If you’re planning to use a power adder, studs are recommended. Raschke said, “Anytime you add a power adder into the application, I would consider using studs. Another thing to contemplate: if you’re using an aluminum block, is the wear on the threads in the block?”
A great thing about using ARP bolts over the GM torque to yield (TTY) fasteners is that they have more clamping force and can be reused, so if we do need to pull the head, we don’t have to buy new bolts. This will probably save us money in the long run since we’re constantly playing with our engine combination.
We dropped the ARP bolts (PN 134-3609) in the holes after we applied ARP Ultra-Torque assembly lube to the washers with the head in place. Per ARP’s instructions, you will want to lube the threads on each bolt and under the head. You will also want to note that the washer’s ID chamfer side must face the bolt head. We then followed the company’s torque procedure and torqued the heads in place.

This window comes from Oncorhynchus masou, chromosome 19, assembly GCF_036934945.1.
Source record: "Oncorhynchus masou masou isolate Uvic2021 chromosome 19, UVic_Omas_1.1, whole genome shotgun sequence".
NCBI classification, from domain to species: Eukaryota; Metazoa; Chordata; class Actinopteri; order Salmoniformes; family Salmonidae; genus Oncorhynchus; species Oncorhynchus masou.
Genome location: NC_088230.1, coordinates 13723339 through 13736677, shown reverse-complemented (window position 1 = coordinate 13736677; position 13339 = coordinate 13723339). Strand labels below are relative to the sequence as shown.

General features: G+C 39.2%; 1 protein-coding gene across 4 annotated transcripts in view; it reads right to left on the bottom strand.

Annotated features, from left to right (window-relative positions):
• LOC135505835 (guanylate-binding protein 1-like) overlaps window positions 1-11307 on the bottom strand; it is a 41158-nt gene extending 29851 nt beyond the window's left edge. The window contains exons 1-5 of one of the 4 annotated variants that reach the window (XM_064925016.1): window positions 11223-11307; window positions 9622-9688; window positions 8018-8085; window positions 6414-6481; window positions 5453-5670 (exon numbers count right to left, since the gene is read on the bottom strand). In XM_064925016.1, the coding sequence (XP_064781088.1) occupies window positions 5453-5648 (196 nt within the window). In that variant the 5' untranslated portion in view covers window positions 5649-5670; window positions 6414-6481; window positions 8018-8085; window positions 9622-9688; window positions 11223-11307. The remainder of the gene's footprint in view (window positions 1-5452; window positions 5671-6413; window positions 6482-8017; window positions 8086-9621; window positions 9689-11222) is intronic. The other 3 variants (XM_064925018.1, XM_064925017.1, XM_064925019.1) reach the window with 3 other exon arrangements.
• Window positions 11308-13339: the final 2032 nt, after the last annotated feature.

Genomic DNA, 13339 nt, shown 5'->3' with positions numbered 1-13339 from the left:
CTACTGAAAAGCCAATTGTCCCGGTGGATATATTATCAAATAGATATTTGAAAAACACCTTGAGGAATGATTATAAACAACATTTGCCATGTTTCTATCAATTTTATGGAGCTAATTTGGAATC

Now that the heads are buttoned up on the engine, it’s time to tackle the rest of the valvetrain. The LS engine’s rocker arms and pushrods had seen better days, and since they were worn and dirty, we replaced them with new Melling units. Melling’s rocker arms (PN MR-1341) are a direct replacement, as are the pushrods (PN MRP-614). We first dropped the pushrods in place and then the rocker pedestals and rocker arms. We then torqued the rockers to 22 lb-ft of torque.
The Perfect Pump
Like most components on this engine, we were not willing to take a chance on reusing the factory water pump with 175,000 miles on the clock. Reliability is the name of the game with this build, and we chose a new Melling water pump (PN MWP-500) for the cooling duties.
Melling’s goal with this unit was to manufacture the most reliable water pump in the aftermarket, and it made a point to use OEM or better grade components where possible. The pump components are sourced from OEM suppliers to guarantee consistency and quality.
For water pumps, we believe that the heart and lungs are within the bearing and seal, so, to meet our goal, we have made a point to use OEM or better grade components. – Ken Warren